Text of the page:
Seidio INNODock Treo 650 Cradle Review

June 30, 2005

Seidio INNODock for Treo 650Since I have yet to get my Treo 650 battery drain issues resolved, I decided this was a good reason (and time) to order a couple of Seidio INNODock cradles for the Treo 650.

This way I can easily leave the Treo on the charger both overnight and at my desk, which should insure I have enough charge to get by.

Features (from SedioOnline):

  • Uniquely designed (patent pending) cradle to fit Treo 650 with most skin cases, hard cases, and form-fit leather cases. (Screen is still required to face out and the connector needs to be directly accessible.)
  • 3.5 mm stereo Audio out Port makes this cradle able to connect to headphones, speakers, computers, or home sound systems so you can play music with more options.
  • Integrated Sync Button Synchronize at the touch of a button.
  • Treo 650 built-in microphone can be enabled for hands free operation.
  • USB Sync and charge: Sync and charge via USB port from any laptop or desktop so you don? need another power outlet.
  • Dual-functional Charger: By attaching Seidio USB car adaptor or USB travel adapter, it becomes a car or wall charger (both sold separately).

Okay, well it does all of that, for various values of “all of that…”

The main unique thing about this cradle is the sync connector. It tilts forward and back, with a spring loaded action that holds it in the forward position. You can push the Treo down on the connector, and let it lean backwards until it hits the vertical support behind.

This way, the Treo actually rests its weight on the back of the cradle instead of the connector, allowing the connector to stick up a little further than it would were it supporting the device. By sticking up further, it will fit through some of the various cases designed to work with the stock cradle-less cable.

Unfortunately, some cases are not all cases, and the sync connector hole on the Vaja T65 iVolution case is just too deep to work on the cradle.

Which is disappointing, but not the end of the world.

Attaching the Treo was a little more difficult than I expected — I ended up with the cradle in one hand and the Treo in the other trying to get everything lined up. This is not a “drop in the cradle and it’s there” product, like an iPod dock, although such a thing probably isn’t terribly feasible given the Treo’s plug configuration.

The cradle itself is small and lightweight; good for travel, but it tends to make removing the device as much of a two-handed effort as installing it, as lifting the Treo lifts the cradle as well.

(Update: After spending a little more time with the INNoDock, getting the Treo on and off the cradle one-handed is certainly possible, but it does take a bit a of practice…)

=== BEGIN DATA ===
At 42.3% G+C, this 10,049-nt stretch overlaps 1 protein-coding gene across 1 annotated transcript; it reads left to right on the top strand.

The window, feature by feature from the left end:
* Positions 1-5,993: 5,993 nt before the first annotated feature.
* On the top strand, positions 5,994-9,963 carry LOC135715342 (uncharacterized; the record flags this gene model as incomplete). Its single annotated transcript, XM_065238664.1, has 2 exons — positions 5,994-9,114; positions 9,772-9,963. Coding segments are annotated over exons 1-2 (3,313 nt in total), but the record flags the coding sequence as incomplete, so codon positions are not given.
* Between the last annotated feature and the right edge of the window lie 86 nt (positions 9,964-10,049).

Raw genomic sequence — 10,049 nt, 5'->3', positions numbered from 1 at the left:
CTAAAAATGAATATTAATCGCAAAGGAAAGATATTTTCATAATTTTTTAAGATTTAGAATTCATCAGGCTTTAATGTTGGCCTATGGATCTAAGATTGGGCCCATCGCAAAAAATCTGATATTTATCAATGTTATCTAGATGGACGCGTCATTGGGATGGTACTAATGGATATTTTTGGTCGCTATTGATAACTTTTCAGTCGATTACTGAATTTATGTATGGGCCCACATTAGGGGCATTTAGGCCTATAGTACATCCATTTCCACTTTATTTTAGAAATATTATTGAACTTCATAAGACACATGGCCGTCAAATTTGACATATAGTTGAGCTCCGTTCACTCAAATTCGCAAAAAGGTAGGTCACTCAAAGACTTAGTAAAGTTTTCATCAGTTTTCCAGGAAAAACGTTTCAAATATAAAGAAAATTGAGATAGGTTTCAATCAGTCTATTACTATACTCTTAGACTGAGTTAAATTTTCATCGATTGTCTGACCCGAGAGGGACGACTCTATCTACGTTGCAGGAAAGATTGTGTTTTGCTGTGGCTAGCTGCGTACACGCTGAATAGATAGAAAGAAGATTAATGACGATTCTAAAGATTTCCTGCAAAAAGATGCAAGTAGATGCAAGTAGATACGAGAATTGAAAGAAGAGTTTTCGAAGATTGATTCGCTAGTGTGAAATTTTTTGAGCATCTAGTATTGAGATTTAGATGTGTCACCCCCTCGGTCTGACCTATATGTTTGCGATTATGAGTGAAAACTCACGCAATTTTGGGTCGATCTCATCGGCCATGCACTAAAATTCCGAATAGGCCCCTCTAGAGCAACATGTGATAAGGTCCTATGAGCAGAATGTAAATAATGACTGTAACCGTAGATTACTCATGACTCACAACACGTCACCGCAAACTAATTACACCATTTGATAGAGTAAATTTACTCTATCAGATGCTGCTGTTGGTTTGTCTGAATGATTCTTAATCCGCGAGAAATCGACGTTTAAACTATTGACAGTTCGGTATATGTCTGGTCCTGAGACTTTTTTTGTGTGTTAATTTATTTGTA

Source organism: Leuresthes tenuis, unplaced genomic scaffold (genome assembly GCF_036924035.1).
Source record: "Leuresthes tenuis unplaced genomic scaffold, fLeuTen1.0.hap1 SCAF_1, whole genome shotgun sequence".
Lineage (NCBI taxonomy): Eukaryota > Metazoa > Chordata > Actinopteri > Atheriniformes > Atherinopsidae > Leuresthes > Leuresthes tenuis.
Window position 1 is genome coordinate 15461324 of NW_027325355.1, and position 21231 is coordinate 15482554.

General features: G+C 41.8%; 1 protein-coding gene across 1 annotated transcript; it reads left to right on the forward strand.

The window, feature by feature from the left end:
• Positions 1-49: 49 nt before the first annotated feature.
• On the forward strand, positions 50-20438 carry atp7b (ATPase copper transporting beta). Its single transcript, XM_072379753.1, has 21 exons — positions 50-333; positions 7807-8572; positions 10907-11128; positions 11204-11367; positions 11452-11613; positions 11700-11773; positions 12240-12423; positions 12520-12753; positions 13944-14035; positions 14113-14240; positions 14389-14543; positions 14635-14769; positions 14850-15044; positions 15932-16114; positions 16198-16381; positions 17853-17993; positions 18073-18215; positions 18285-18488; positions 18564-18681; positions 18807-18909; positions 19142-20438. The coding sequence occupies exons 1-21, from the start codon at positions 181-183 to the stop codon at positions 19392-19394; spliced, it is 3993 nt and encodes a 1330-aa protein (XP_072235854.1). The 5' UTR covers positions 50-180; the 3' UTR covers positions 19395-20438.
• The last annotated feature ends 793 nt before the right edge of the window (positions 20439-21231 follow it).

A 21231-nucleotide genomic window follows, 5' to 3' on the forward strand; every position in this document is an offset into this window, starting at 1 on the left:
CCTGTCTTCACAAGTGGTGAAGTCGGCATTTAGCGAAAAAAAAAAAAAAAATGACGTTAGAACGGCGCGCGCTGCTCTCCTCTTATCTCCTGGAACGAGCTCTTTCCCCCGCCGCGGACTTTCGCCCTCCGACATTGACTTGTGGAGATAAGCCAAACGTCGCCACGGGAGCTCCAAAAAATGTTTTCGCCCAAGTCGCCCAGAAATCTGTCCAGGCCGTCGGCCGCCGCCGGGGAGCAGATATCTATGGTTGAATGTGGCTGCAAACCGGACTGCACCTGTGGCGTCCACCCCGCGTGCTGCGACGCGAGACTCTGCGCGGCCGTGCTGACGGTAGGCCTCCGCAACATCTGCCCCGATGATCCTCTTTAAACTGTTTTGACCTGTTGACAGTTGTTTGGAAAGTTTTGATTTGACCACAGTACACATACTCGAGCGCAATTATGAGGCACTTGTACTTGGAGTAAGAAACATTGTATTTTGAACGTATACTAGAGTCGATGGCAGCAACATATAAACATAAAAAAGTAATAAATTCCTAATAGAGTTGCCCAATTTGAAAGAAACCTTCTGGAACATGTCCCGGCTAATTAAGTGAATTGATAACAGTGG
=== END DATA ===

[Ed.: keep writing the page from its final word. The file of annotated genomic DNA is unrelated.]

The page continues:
With the Treo onboard, it does stay suprisingly well balanced, and doesn’t appear to be top-heavy or wanting to fall over.

The unit comes with a 3ft. USB cable, but be forewarned — if you plan on swapping this with a longer cable, this is NOT a typical USB device cable.

A typical USB cable comes with a square-ish end that plugs into the device, and a flat rectangular end that plugs into your USB port or hub.

Not this one — it has the “flat rectangular” connection on both ends. This means that while you could probably use a “USB Extension Cable” to lengthen it, a normal 6ft. or so USB cable isn’t going to cut it.

One further gripe about the USB cable — it’d be real nice if the end that plugs into the cradle had a right-angle connector on it. As it is, you’ve got about two inches of stiff connector out behind the cradle that makes it hard to set it closely against a vertical surface.

The cradle comes with an audio-out jack on the back (next to the USB connector) that extends the audio-out from the Treo sync connector. I haven’t tried this yet, but it looks fairly handy if you want to attach a set of speakers to your device.

In addition to the audio-out, there is a green power LED on the front, and a flush-mounted Sync button. Once again, the light weight of the cradle pretty much means you’ll have to hold it in position while pressing the sync button.

I was able to sync through the cradle with no problems — in fact, it seems a little more reliable than my stock sync cable, which always tries to come loose from the bottom of the Treo when I hit the button.

Please note that the cradle does NOT come with a charger of any kind. You’ll need to hook it to a powered port or hub to charge from USB. If you’re not going to hook it up to your computer, you’ll need to have or purchase a seperate AC/USB charger or Car/USB charger. Fortunately, I’ve got a couple of both lying around.

Purchase and packaging — I bought directly from Seidio. Shipping was quick (it took 3 days, using FedEx ground). Packaging was nothing to write home about (two cradles and two cables in seperate plastic bags in a FedEx box), and no instructions were included, but pretty much any monkey is going to figure out how to hook it up quickly reglardless.

All in all, not bad for $40. I would be happy to pay $10 – $15 more, however, if I could have a unit with some weight in it, and a slightly taller connector to accomodate my Vaja case. On the other hand, I’d still like a lightweight version to throw in my notebook bag with me for travel.

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